The Indiana Supreme Court issued a disbarment decision Wednesday finding Elton Johnson committed attorney misconduct in a number of ways. The per curiam decision lists incompetent representation, converting client funds and failing to cooperate with the disciplinary process as reasons for Johnson’s disbarment.
Another verified complaint was filed against Johnson and is currently pending before the same hearing officer stemming from Johnson’s conviction for battering his stepson. However, this decision obviates the need to do anything more in that case, the Supreme Court stated in a footnote.
Indiana Disciplinary Commission hearing officer Judith Hawley Conley listed six counts against Johnson. In the first Johnson supplied a memorandum recommending a three-part plan to stop a client from registering as a sex offender, but if the plan worked the client could have been retried and forced to serve additional prison time, which the client said he did not want to do.
Johnson charged the client more than $32,800, did no additional work and would not provide an accounting of time spent on the matter when the client hired another lawyer. The Supreme Court found he lied about the time spent on the matter, and insisted the plan was drafted by a lawyer when the person who did the work was either a law student or recent graduate. None of the money was refunded.
In another instance, a client paid Johnson to evaluate his options regarding a 50-year prison sentence, but Johnson did not file a habeas petition or even confer with his client about doing so. The deadline for filing the petition passed without Johnson filing a petition.
In the third count, clients hired Johnson to investigate suspected misconduct by the trustee of a trust created by a pour-over will. Johnson made withdrawals from his attorney trust account without approval and did not provide monthly billing statements. He was fired and refunded just $4,445 of more than $28,000 in fees advanced but did no work. “When Clients 3 protested, Johnson said, ‘What are you going to do, sue me?” … then laughed and ended the meeting,” the disbarment order says.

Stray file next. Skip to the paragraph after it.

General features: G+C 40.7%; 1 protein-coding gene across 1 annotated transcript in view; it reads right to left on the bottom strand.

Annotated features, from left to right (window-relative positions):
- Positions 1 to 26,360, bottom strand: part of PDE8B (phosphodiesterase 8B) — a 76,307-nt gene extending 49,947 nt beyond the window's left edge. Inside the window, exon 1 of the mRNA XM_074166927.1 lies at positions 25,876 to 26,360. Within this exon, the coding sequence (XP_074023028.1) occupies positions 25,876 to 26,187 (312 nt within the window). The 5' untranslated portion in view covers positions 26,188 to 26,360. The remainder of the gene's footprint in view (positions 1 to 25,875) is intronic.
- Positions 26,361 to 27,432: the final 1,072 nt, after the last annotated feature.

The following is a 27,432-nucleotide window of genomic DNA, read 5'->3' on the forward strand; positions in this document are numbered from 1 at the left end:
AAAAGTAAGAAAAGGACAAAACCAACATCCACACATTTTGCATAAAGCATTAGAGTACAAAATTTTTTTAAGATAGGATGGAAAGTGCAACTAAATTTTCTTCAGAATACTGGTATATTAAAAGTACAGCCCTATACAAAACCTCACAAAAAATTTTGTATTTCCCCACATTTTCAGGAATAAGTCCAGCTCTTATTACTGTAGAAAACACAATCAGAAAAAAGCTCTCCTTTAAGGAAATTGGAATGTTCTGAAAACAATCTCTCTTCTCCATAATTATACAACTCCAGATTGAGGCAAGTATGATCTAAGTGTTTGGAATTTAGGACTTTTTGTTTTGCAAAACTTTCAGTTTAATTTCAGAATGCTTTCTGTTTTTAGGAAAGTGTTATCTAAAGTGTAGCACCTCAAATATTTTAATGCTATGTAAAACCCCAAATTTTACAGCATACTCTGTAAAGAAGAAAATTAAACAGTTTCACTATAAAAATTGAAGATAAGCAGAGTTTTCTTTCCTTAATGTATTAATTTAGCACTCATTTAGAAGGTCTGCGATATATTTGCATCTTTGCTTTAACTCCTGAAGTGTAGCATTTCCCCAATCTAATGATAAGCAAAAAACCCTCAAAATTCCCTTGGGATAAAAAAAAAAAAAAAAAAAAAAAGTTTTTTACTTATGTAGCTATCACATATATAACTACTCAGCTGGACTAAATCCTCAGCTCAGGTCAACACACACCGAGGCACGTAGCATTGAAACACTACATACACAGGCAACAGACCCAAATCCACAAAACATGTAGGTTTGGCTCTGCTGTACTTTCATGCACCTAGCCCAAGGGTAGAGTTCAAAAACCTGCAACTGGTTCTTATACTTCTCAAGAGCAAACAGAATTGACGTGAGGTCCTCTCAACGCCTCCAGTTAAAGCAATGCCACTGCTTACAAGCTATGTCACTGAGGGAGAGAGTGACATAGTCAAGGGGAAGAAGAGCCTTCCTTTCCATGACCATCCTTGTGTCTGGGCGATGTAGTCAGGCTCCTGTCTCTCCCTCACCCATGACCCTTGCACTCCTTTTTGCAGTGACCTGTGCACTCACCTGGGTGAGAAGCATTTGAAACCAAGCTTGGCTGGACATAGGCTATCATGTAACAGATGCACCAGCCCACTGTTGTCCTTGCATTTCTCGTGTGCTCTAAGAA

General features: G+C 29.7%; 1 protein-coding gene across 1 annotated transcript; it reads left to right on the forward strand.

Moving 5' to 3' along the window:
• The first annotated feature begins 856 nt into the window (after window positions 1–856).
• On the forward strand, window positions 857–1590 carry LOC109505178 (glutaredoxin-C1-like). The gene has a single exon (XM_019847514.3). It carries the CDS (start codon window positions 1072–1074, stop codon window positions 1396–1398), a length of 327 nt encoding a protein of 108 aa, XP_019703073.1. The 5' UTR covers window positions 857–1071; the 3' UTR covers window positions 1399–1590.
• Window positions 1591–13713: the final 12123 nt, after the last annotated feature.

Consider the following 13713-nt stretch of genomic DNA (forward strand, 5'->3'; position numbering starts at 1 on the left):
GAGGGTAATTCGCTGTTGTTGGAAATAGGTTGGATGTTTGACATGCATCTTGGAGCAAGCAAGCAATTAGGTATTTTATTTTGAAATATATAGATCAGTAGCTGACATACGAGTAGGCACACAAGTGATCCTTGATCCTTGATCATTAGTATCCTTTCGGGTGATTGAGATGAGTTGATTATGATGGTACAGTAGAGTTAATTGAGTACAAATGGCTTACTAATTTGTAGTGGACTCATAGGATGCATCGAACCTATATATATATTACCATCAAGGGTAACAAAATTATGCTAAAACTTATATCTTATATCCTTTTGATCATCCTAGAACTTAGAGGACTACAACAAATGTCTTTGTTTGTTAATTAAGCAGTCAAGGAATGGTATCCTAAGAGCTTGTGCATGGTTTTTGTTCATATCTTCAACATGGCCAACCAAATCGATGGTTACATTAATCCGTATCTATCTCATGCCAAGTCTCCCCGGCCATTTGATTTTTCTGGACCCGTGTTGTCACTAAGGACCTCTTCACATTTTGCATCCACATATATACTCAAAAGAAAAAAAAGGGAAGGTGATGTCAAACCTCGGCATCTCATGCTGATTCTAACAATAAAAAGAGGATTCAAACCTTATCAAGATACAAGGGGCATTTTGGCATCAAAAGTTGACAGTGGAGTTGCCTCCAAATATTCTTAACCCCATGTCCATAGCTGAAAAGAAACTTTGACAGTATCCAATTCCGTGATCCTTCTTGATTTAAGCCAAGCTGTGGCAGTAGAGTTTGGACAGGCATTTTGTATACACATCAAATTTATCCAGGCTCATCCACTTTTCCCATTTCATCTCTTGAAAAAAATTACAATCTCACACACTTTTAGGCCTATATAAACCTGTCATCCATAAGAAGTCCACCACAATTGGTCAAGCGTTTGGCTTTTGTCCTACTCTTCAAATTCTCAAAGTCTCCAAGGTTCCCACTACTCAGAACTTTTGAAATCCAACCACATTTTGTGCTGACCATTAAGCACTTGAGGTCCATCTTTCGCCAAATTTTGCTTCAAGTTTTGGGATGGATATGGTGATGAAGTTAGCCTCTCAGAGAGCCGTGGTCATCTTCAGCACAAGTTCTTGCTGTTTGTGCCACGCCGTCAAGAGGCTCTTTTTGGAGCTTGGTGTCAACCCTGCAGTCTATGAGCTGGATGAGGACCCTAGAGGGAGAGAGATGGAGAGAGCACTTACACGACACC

In the fourth count, Johnson did no work in a case where he was hired to defend a franchisee and three shareholders against a suit filed by Choice Hotels. Because of that summary judgment and an order of more than $430,000 in damages was entered against them. Johnson collected more than $4,500 in fees from these clients, none of which was refunded.
Johnson also did not maintain a contemporaneous individual accounting of whose money he was holding in his trust account, according to the fifth count, which says he made at least nine checks from the trust account payable to “cash” and transferred more than $9,000 in client funds to cover business expenses. He also fired a paralegal who refused to deposit client money directly into his business account, the order says.
The court also found Johnson failed to take delivery of mailings from the commission or timely respond to demands for information.
The Supreme Court found Johnson violated 13 Indiana Professional Conduct Rules and three Indiana Admission and Discipline rules including failure to provide competent representation, making an agreement for, charging, or collecting an unreasonable fee, and failure to deposit legal fees paid in advance into a client trust account.
“During his short-lived legal career Respondent has demonstrated a continuing pattern of serious misconduct, much of it predicated upon efforts to unjustly enrich himself at his clients’ expense,” the justices wrote. “Respondent’s neglect, incompetence, dishonesty, conversion of client funds, noncooperation with the Commission and failure to meaningfully participate in these proceedings all persuade us that disbarment is the appropriate sanction here as well.”
Johnson had been suspended since March 2014, and since being admitted to practice, he had been the subject of five formal disciplinary complaints. His disbarment case is In the matter of Elton D. Johnson, 71S00-1408-DI-544.